When it comes to getting data on vulnerabilities in WordPress plugins there are a number of companies that are interested in making it appear they are generating that type of data without having to do the work it takes to provide that. They instead of reuse data from the WPScan Vulnerability Database, sometimes without disclosing that is the source and in every instance we have seen so far, without providing a warning as the low quality of the data. As example here was what Wordfence’s plugin recently sent out to people using the plugin Sermon Browser:
The security industry has more than its fair share of snake oil and hucksters, which seems like it can be explained in part due to the fact that people that don’t know and or care about security can make claims that those more knowledgeable would never make. For example, somebody that has a basic understanding of security wouldn’t claim their WordPress security plugin “stops you from getting hacked” because a WordPress plugin would not have any chance of stopping certain types of attacks (yet somehow the most popular plugin makes this claim). Not only is security extremely complicated, but things are frequently changing, so you need to keep adjusting as new threats come about and existing ones change. Along those lines we thought it important to share something we ran across yesterday about the abuse of a popular plugin’s intended functionality.
Fairly regularly we have found that reports of vulnerabilities in WordPress plugins turn out to be false. That doesn’t always stop developers from making change to fix them as if they really existed (at the same time developers often don’t fix real vulnerabilities). In many cases the change improves the plugin as the change doesn’t fix a vulnerability, but what was allowed to occur before could be consider a bug. In other cases the change duplicates something already occurring in the plugin or WordPress, which increases resource usage slightly, but doesn’t really make a major change. But as what happened recently with WP Job Manager shows it is possible that it could have a negative impact.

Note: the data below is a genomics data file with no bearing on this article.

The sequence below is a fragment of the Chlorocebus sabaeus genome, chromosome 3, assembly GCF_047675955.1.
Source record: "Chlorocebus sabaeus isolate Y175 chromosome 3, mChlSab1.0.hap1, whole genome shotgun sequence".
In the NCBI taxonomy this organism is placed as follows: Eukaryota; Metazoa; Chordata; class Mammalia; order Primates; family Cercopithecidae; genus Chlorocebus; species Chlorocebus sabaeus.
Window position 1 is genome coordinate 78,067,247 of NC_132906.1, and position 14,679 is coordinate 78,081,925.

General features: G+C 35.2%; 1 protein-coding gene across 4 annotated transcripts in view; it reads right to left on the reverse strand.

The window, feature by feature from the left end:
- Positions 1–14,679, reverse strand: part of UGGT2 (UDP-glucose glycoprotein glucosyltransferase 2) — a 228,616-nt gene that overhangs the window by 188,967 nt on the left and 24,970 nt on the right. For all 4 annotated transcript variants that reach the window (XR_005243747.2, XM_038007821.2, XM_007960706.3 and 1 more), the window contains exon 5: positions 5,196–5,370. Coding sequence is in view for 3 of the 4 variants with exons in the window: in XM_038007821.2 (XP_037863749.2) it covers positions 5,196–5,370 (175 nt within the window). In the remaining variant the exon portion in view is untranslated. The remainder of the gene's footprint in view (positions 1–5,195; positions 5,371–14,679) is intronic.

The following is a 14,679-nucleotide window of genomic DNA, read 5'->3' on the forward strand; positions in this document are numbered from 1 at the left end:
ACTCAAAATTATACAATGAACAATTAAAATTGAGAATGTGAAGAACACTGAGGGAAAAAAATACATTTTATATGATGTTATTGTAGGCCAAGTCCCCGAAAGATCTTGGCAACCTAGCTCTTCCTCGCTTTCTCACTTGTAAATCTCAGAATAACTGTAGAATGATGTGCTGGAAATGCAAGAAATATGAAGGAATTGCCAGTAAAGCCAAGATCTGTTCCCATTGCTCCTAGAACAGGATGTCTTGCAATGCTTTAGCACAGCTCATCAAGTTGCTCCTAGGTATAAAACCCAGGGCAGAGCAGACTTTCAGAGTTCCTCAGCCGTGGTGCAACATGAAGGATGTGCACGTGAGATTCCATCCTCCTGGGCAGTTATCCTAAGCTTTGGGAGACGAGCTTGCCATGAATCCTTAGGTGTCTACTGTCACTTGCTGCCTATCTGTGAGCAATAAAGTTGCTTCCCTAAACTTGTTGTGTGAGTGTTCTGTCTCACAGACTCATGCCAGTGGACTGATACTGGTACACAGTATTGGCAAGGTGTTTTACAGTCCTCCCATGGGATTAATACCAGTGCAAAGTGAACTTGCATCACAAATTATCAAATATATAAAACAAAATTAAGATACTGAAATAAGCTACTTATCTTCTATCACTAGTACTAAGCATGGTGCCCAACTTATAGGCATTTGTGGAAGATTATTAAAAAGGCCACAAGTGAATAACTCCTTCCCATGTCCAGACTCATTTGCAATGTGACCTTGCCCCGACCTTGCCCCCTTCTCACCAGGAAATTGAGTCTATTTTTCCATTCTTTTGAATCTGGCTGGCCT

Earlier today we looked at how the report of a vulnerability that was supposed to have been fixed in version 1.26.2 of the plugin WP Job Manager involved something that was not actually a vulnerability. There was a change made related to what was describe in the report, but it just added additional protection over what was already in place.
As part of our cataloging the vulnerabilities in WordPress plugins for our service we come across false reports of vulnerabilities from time to time. So that others don’t spend their time looking over these as well, we post our findings on them. The data on these false reports is also included in our service’s data.
As part of our cataloging the vulnerabilities in WordPress plugins for our service we come across false reports of vulnerabilities from time to time. So that others don’t spend their time looking over these as well, we post our findings on them.